Wednesday Jan 25, 2017
Paul Nash's Writings on Art had been reserved for me at the Art Library, part of Leeds Central Library. My head was still full of images and phrases from my trip to London last week to see the Paul Nash retrospective at Tate Britain (as well as The Radical Eye, Sir Elton John's collection of modernist photography at Tate Modern).
Both exhibitions served to expand my notion of modernism. I felt my own vision refreshed. This short photo-essay is a record of my journey into Leeds city centre, to visit the Art Library to read more by and about Paul Nash.... and then when I had exhausted that resource, to Waterstones, to look for more enlightenment.
[For any photo grid, click on any image to see it expanded]
With Paul Nash's Writings on Art under my arm, I headed for Waterstone's. Isn't it amazing that they offer tables, and comfy chairs and almost complete quiet? And I chatted to one of the staff, who had been happy to be given an artist challenge.
"What better life could there be -- to work in the open air, to go hunting far afield over the wild country, to get my living out of the land as much as my ancestors ever had done." (Paul Nash)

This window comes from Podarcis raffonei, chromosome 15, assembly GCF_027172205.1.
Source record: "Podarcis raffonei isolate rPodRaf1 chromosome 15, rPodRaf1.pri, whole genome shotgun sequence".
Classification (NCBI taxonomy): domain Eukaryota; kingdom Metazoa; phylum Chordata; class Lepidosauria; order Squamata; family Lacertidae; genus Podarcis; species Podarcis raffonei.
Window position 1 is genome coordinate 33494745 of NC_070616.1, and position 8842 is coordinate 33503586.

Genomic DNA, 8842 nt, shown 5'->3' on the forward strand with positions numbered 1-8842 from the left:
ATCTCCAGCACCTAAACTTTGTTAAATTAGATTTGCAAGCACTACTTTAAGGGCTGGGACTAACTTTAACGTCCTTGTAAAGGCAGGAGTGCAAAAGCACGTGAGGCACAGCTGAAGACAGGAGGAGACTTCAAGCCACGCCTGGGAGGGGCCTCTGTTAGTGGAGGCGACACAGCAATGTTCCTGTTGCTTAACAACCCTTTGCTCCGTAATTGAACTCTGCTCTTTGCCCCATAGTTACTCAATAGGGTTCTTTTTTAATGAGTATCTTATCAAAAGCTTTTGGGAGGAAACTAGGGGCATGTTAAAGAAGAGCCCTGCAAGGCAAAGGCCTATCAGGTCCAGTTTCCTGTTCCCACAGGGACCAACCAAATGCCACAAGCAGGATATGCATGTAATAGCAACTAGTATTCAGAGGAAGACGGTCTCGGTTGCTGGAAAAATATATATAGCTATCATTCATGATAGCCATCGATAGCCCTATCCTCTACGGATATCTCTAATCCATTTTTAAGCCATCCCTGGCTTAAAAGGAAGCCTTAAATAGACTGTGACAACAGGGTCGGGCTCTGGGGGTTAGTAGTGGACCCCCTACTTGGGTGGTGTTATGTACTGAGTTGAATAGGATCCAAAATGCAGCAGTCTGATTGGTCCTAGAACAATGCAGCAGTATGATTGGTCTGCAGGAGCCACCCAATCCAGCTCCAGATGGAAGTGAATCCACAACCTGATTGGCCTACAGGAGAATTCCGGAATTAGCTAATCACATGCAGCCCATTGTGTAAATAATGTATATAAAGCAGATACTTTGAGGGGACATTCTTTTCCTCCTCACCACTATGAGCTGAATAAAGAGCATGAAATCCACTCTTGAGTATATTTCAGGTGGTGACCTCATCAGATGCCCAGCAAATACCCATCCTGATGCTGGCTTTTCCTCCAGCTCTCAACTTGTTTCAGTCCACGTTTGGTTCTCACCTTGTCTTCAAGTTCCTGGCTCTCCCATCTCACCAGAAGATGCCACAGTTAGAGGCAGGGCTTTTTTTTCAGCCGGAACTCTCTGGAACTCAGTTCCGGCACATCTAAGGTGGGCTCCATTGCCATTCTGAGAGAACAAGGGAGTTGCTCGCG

For more than a decade I have had a preoccupation with a clump of trees locally known as the Billing (Rawdon, Leeds). Only recently I discovered that Paul Nash discovered his vocation as a landscape artist when, in September 1912, he started to draw his own clumps (the Wittenham Clumps, Oxfordshire).
"There are places, just as there are people and objects and works of art, whose relationship of parts creates a mystery, an enchantment, which cannot be analysed." (Paul Nash)
Another strange co-incidence, Nash's painting in the Durban Art Gallery, which I visited as a child. I feel he still has much to teach me.
Writing in Country Life, May 21, 1938, in an article on "Unseen Landscapes", Nash wrote:
"The landscapes I have in mind are not part of the unseen world in a psychic sense, nor are they part of the Unconscious. They belong to the world that lies, visibly about us. They are unseen merely because they are not perceived; only in that way can they be regarded as 'invisible'." (Paul Nash)